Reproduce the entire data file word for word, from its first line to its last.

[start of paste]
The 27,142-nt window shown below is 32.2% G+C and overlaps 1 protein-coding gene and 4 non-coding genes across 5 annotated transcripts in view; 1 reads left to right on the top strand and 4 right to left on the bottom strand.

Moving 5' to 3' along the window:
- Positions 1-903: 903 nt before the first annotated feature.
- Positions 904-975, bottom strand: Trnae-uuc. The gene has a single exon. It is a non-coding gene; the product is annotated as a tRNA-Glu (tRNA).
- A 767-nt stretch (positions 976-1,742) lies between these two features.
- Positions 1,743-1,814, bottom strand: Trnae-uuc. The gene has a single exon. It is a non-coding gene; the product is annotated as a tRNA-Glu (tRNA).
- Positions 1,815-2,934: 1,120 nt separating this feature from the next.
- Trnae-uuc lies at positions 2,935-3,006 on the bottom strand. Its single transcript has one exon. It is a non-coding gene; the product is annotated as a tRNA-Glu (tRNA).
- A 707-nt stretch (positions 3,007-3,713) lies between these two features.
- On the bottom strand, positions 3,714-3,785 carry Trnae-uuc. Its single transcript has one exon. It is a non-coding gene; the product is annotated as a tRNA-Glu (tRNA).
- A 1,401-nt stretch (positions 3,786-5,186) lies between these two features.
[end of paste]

The 27,142-nt window shown below is 32.2% G+C and overlaps 1 protein-coding gene and 4 non-coding genes across 5 annotated transcripts in view; 1 reads left to right on the top strand and 4 right to left on the bottom strand.

Moving 5' to 3' along the window:
- Positions 1-903: 903 nt before the first annotated feature.
- Positions 904-975, bottom strand: Trnae-uuc. The gene has a single exon. It is a non-coding gene; the product is annotated as a tRNA-Glu (tRNA).
- A 767-nt stretch (positions 976-1,742) lies between these two features.
- Positions 1,743-1,814, bottom strand: Trnae-uuc. The gene has a single exon. It is a non-coding gene; the product is annotated as a tRNA-Glu (tRNA).
- Positions 1,815-2,934: 1,120 nt separating this feature from the next.
- Trnae-uuc lies at positions 2,935-3,006 on the bottom strand. Its single transcript has one exon. It is a non-coding gene; the product is annotated as a tRNA-Glu (tRNA).
- A 707-nt stretch (positions 3,007-3,713) lies between these two features.
- On the bottom strand, positions 3,714-3,785 carry Trnae-uuc. Its single transcript has one exon. It is a non-coding gene; the product is annotated as a tRNA-Glu (tRNA).
- A 1,401-nt stretch (positions 3,786-5,186) lies between these two features.